keywords = "Knee osteoarthritis, Muscle strength, Progression, Radiography, Structure modification",
author = "F. Eckstein and W. Hitzl and J. Duryea and Kwoh, {Chian K} and W. Wirth",
year = "2013",
month = "5",
doi = "10.1016/j.joca.2013.02.658",
language = "English (US)",
volume = "21",
pages = "682--690",
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TY - JOUR

T1 - Baseline and longitudinal change in isometric muscle strength prior to radiographic progression in osteoarthritic and pre-osteoarthritic knees - data from the Osteoarthritis Initiative

AU - Eckstein, F.

AU - Hitzl, W.

AU - Duryea, J.

AU - Kwoh, Chian K

AU - Wirth, W.

PY - 2013/5

Y1 - 2013/5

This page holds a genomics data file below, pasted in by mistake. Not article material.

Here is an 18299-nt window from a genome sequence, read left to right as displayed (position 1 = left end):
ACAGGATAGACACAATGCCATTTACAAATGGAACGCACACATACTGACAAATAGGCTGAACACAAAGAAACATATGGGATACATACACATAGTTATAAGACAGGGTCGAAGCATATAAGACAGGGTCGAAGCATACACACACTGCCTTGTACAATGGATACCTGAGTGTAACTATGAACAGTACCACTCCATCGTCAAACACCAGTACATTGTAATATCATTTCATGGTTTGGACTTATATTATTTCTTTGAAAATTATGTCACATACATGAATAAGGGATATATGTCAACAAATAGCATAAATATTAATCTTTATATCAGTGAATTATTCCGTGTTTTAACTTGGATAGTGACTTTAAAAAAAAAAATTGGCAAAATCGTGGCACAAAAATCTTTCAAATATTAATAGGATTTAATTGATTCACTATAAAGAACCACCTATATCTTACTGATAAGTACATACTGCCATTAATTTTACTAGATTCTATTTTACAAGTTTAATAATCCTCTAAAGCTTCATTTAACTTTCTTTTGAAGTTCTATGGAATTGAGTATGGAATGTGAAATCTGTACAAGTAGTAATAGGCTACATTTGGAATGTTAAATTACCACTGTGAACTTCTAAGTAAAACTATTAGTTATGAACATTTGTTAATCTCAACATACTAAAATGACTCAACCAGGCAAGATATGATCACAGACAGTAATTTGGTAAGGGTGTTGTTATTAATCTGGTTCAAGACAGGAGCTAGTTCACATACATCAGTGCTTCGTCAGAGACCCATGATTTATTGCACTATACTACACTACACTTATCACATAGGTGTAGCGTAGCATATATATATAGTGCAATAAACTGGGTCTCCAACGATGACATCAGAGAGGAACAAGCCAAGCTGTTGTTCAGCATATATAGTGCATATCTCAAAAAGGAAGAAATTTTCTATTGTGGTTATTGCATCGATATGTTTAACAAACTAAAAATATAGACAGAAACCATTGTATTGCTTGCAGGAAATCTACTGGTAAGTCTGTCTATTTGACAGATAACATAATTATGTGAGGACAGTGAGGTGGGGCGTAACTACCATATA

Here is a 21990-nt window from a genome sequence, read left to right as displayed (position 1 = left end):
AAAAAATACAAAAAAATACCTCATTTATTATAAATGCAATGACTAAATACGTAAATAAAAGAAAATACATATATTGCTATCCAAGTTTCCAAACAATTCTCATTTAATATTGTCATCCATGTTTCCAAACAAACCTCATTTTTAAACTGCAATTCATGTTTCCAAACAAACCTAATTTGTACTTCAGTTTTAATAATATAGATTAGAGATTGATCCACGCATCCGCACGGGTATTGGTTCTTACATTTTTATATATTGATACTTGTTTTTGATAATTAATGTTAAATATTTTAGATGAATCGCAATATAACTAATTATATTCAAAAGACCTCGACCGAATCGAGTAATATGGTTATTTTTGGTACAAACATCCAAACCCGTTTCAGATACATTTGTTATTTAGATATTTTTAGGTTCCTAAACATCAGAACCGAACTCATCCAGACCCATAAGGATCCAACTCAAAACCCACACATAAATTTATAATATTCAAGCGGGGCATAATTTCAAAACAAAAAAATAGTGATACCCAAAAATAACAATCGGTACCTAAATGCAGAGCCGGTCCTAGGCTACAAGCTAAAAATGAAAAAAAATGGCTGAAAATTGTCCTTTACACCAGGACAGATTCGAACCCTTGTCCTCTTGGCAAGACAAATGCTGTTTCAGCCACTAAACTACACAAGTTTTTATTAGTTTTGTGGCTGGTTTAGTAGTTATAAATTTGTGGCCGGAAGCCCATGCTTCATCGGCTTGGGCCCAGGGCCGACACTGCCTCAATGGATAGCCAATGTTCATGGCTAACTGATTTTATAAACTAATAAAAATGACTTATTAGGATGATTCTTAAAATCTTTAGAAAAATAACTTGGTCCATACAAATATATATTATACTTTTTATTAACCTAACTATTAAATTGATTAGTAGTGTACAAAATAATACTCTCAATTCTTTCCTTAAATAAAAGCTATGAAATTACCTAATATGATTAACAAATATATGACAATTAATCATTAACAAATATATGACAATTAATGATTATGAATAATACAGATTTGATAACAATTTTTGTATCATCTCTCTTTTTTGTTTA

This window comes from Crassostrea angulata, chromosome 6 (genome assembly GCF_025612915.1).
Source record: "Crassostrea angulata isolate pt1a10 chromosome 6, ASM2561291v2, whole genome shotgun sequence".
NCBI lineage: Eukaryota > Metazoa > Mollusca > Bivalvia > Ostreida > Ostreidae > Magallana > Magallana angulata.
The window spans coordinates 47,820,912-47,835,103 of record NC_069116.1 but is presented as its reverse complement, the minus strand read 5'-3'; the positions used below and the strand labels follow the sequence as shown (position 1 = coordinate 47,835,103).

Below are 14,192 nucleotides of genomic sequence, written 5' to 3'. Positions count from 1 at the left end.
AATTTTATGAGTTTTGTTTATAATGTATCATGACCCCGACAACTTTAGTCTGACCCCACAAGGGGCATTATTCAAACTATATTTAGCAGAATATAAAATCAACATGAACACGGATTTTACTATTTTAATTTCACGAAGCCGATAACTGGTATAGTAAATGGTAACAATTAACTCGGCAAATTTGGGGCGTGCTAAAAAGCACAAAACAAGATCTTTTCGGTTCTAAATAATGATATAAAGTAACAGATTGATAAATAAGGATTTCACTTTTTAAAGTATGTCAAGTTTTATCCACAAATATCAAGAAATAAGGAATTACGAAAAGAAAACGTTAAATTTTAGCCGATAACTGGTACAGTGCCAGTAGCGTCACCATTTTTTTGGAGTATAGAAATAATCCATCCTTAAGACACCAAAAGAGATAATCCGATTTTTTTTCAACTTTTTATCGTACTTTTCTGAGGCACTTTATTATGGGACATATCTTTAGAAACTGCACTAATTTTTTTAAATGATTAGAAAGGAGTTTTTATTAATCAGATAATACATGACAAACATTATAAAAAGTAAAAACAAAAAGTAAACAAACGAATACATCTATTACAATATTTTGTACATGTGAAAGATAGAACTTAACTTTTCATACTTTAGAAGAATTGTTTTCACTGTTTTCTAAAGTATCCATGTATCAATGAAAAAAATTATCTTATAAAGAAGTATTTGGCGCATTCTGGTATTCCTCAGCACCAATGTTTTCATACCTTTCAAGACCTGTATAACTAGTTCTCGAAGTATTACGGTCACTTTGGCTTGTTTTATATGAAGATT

N2 - Objective: To test whether cross-sectional or longitudinal measures of thigh muscle isometric strength differ between knees with and without subsequent radiographic progression of knee osteoarthritis (KOA), with particular focus on pre-osteoarthritic female knees (knees with risk factors but without definite radiographic KOA). Methods: Of 4,796 Osteoarthritis Initiative participants, 2,835 knees with Kellgren Lawrence grade (KLG) 0-3 had central X-ray readings, annual quantitative joint space width (JSW) and isometric muscle strength measurements (Good strength chair). Separate slope analysis of covariance (ANCOVA) models were used to determine differences in strength between "progressor" and "non-progressor" knees, after adjusting for age, body mass index, and pain. Results: 466 participant knees exceeded the smallest detectable JSW change during each of two observation intervals (year 2→4 and year 1→3) and were classified as progressors (213 women, 253 men; 128 KLG0/1, 330 KLG2/3); 946 participant knees did not exceed this threshold in either interval and were classified as non-progressors (588 women, 358 from men; 288KLG0/1, 658KLG2/3). Female progressor knees, including those with KLG0/1, tended to have lower extensor and flexor strength at year 2 and at baseline than those without progression, but the difference was not significant after adjusting for confounders. No significant difference was observed in longitudinal change of muscle strength (baseline→year 2) prior to radiographic progression. No significant differences were found for muscle strength in men, and none for change in strength concomitant with progression. Conclusion: This study provides no strong evidence that (changes in) isometric muscle strength precedes or is associated with structural (radiographic) progression of KOA.